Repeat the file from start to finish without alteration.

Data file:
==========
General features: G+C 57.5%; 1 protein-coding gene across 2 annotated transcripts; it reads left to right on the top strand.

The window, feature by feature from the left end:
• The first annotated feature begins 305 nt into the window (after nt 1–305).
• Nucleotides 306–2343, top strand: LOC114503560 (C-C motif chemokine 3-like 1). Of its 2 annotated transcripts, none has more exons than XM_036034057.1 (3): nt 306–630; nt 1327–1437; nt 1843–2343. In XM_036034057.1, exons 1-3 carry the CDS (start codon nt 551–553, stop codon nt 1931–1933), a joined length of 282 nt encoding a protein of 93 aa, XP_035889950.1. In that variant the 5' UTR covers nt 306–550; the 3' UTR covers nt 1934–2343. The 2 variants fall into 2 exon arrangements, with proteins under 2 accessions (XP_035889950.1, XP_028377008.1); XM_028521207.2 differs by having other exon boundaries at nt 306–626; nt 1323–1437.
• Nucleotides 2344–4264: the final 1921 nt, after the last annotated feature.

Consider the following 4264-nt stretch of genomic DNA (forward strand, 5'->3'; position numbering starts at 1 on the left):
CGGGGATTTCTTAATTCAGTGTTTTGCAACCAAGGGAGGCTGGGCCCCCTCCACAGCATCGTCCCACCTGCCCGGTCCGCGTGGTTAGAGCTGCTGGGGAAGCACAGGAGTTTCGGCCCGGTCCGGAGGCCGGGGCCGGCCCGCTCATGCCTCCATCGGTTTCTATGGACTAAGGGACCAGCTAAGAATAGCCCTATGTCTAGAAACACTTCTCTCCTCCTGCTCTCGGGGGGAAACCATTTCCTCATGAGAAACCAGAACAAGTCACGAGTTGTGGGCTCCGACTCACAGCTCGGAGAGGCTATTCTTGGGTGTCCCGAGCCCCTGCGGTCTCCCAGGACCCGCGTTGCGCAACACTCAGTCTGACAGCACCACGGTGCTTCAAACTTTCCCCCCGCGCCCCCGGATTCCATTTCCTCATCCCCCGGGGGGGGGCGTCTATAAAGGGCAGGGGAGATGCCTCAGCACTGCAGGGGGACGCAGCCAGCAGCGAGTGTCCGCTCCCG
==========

General features: G+C 57.5%; 1 protein-coding gene across 2 annotated transcripts; it reads left to right on the top strand.

The window, feature by feature from the left end:
• The first annotated feature begins 305 nt into the window (after nt 1–305).
• Nucleotides 306–2343, top strand: LOC114503560 (C-C motif chemokine 3-like 1). Of its 2 annotated transcripts, none has more exons than XM_036034057.1 (3): nt 306–630; nt 1327–1437; nt 1843–2343. In XM_036034057.1, exons 1-3 carry the CDS (start codon nt 551–553, stop codon nt 1931–1933), a joined length of 282 nt encoding a protein of 93 aa, XP_035889950.1. In that variant the 5' UTR covers nt 306–550; the 3' UTR covers nt 1934–2343. The 2 variants fall into 2 exon arrangements, with proteins under 2 accessions (XP_035889950.1, XP_028377008.1); XM_028521207.2 differs by having other exon boundaries at nt 306–626; nt 1323–1437.
• Nucleotides 2344–4264: the final 1921 nt, after the last annotated feature.

Consider the following 4264-nt stretch of genomic DNA (forward strand, 5'->3'; position numbering starts at 1 on the left):
CGGGGATTTCTTAATTCAGTGTTTTGCAACCAAGGGAGGCTGGGCCCCCTCCACAGCATCGTCCCACCTGCCCGGTCCGCGTGGTTAGAGCTGCTGGGGAAGCACAGGAGTTTCGGCCCGGTCCGGAGGCCGGGGCCGGCCCGCTCATGCCTCCATCGGTTTCTATGGACTAAGGGACCAGCTAAGAATAGCCCTATGTCTAGAAACACTTCTCTCCTCCTGCTCTCGGGGGGAAACCATTTCCTCATGAGAAACCAGAACAAGTCACGAGTTGTGGGCTCCGACTCACAGCTCGGAGAGGCTATTCTTGGGTGTCCCGAGCCCCTGCGGTCTCCCAGGACCCGCGTTGCGCAACACTCAGTCTGACAGCACCACGGTGCTTCAAACTTTCCCCCCGCGCCCCCGGATTCCATTTCCTCATCCCCCGGGGGGGGGCGTCTATAAAGGGCAGGGGAGATGCCTCAGCACTGCAGGGGGACGCAGCCAGCAGCGAGTGTCCGCTCCCG